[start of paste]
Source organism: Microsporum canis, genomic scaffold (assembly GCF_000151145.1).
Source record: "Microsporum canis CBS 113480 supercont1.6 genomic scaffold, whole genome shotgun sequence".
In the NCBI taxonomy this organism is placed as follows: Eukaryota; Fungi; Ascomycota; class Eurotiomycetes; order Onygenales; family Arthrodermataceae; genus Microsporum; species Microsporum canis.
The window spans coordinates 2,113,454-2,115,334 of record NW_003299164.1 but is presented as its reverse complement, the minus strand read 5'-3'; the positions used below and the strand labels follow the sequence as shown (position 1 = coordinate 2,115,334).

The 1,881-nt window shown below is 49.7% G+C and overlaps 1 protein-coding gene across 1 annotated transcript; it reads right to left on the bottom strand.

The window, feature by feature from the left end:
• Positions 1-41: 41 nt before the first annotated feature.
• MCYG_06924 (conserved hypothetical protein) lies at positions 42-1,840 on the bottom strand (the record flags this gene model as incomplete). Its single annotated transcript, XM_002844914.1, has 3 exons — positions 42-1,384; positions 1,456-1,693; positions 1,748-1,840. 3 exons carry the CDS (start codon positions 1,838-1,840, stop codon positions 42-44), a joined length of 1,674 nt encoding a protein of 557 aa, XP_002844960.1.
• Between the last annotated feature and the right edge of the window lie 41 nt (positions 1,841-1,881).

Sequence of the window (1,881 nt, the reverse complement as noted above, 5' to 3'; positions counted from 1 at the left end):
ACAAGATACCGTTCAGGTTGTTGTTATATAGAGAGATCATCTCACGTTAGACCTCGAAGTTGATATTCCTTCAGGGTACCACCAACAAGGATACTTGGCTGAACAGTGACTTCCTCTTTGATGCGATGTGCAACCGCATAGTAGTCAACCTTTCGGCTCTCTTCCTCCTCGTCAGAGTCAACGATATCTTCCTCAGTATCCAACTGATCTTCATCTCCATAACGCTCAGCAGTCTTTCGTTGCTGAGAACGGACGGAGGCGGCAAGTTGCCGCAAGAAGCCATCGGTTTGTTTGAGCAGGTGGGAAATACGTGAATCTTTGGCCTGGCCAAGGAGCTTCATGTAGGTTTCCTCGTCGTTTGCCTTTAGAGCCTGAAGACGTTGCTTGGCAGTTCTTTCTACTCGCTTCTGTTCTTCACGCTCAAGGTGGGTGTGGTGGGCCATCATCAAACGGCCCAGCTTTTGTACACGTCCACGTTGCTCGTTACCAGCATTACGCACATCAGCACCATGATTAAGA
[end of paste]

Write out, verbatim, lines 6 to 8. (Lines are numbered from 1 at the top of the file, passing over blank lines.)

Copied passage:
The window, feature by feature from the left end:
• Positions 1-41: 41 nt before the first annotated feature.
• MCYG_06924 (conserved hypothetical protein) lies at positions 42-1,840 on the bottom strand (the record flags this gene model as incomplete). Its single annotated transcript, XM_002844914.1, has 3 exons — positions 42-1,384; positions 1,456-1,693; positions 1,748-1,840. 3 exons carry the CDS (start codon positions 1,838-1,840, stop codon positions 42-44), a joined length of 1,674 nt encoding a protein of 557 aa, XP_002844960.1.